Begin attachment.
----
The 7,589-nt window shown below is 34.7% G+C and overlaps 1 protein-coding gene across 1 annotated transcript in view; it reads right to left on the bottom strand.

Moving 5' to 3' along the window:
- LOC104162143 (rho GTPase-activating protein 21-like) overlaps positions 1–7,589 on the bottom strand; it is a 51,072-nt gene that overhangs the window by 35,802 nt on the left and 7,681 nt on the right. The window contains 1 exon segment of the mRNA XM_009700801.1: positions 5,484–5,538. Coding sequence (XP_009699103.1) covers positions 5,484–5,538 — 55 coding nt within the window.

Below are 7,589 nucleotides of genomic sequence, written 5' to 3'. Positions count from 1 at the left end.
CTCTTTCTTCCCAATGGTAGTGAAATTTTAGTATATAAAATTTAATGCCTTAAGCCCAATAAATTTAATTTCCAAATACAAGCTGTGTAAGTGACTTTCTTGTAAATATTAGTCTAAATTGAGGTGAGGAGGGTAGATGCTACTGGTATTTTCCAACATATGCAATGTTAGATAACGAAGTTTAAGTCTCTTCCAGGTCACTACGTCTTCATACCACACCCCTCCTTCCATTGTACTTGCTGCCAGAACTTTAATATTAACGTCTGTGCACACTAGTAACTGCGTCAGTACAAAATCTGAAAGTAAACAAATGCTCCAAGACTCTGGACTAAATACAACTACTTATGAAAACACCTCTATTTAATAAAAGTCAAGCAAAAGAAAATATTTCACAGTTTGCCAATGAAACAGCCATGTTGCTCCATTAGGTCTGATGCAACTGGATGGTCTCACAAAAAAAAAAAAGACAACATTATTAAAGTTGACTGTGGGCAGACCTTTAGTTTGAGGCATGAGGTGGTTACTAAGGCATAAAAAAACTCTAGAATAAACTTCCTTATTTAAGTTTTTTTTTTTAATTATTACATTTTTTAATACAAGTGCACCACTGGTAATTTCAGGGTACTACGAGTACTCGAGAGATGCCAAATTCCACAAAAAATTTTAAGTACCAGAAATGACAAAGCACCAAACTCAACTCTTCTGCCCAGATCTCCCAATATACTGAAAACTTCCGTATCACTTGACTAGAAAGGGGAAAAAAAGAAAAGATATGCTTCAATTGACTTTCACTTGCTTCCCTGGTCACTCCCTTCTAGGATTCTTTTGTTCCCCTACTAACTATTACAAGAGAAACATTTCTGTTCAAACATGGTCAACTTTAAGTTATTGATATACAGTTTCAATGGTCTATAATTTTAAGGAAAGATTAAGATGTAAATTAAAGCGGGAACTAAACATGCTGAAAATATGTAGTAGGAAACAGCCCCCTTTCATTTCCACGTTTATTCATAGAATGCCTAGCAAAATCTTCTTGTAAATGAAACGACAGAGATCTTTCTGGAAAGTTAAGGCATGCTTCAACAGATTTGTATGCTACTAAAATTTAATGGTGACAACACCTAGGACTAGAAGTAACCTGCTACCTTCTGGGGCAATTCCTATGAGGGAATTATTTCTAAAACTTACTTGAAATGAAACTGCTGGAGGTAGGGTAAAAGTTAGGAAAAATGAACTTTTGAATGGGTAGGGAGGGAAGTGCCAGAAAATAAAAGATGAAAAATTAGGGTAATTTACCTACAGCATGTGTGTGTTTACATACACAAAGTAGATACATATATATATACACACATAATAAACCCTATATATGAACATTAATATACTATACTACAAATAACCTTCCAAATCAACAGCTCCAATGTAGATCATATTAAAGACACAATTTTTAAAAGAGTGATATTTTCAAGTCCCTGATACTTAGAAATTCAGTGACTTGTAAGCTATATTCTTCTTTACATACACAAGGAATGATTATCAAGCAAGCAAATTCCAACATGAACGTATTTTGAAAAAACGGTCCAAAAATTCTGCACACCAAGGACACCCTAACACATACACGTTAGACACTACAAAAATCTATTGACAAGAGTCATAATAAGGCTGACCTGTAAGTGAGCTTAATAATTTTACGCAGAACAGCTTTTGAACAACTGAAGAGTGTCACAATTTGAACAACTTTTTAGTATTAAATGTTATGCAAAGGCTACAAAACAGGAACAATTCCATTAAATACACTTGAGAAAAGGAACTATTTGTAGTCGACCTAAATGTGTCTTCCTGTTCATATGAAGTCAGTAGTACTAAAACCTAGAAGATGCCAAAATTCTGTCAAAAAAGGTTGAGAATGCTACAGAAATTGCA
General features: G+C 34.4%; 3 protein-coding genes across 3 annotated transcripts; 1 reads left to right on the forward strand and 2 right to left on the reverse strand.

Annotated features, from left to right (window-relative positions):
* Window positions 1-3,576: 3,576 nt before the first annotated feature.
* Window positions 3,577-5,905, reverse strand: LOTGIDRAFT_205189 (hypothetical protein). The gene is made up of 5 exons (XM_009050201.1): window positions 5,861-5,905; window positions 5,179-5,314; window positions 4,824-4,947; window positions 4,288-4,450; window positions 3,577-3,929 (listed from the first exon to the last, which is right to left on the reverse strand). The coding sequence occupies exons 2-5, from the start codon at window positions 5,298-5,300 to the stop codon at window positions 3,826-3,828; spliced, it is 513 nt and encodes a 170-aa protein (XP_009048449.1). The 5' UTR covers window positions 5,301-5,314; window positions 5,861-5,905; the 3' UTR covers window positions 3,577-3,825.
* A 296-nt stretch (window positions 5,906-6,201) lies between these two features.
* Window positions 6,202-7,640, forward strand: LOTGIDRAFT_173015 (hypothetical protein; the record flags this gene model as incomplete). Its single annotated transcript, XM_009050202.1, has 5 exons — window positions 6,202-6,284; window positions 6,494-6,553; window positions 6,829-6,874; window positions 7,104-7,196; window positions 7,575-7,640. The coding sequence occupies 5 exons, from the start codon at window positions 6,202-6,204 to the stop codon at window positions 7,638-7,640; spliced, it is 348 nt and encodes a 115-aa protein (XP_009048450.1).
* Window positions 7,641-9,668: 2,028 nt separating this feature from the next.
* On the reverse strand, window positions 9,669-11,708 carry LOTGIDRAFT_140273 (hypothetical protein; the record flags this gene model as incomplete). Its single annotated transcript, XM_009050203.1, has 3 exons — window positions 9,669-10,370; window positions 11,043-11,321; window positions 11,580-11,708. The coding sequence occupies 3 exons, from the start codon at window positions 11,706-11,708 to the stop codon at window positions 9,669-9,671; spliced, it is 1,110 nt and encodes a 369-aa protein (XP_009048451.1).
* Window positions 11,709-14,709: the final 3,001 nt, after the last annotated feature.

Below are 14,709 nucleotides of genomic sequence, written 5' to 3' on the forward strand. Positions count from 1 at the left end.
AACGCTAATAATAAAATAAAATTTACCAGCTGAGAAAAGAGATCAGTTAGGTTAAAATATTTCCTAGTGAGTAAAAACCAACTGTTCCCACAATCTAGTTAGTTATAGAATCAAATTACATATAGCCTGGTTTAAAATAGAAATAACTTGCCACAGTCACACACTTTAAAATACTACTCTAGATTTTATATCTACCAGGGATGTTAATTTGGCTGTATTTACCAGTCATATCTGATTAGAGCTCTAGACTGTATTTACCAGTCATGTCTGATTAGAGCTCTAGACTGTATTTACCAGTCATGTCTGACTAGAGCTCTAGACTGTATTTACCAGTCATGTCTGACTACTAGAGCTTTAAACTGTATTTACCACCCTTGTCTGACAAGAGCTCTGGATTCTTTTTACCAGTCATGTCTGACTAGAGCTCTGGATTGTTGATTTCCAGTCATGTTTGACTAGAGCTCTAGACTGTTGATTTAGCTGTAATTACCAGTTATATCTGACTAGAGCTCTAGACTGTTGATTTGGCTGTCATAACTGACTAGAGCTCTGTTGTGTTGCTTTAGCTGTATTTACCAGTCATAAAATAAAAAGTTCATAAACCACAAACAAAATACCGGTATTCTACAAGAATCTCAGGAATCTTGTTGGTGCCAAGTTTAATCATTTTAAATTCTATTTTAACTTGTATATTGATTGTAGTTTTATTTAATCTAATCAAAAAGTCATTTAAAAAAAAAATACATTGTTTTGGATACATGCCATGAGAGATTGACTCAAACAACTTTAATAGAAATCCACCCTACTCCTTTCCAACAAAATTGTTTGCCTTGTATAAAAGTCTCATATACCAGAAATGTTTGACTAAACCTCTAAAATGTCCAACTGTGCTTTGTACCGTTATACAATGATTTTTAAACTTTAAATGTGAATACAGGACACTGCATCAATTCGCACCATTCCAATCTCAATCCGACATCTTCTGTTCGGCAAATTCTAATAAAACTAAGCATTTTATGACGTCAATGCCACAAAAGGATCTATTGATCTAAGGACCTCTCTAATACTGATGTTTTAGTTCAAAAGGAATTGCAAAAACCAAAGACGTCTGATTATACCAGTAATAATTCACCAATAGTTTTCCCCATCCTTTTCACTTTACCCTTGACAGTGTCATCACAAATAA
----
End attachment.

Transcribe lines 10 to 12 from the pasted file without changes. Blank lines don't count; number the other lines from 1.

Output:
* A 296-nt stretch (window positions 5,906-6,201) lies between these two features.
* Window positions 6,202-7,640, forward strand: LOTGIDRAFT_173015 (hypothetical protein; the record flags this gene model as incomplete). Its single annotated transcript, XM_009050202.1, has 5 exons — window positions 6,202-6,284; window positions 6,494-6,553; window positions 6,829-6,874; window positions 7,104-7,196; window positions 7,575-7,640. The coding sequence occupies 5 exons, from the start codon at window positions 6,202-6,204 to the stop codon at window positions 7,638-7,640; spliced, it is 348 nt and encodes a 115-aa protein (XP_009048450.1).
* Window positions 7,641-9,668: 2,028 nt separating this feature from the next.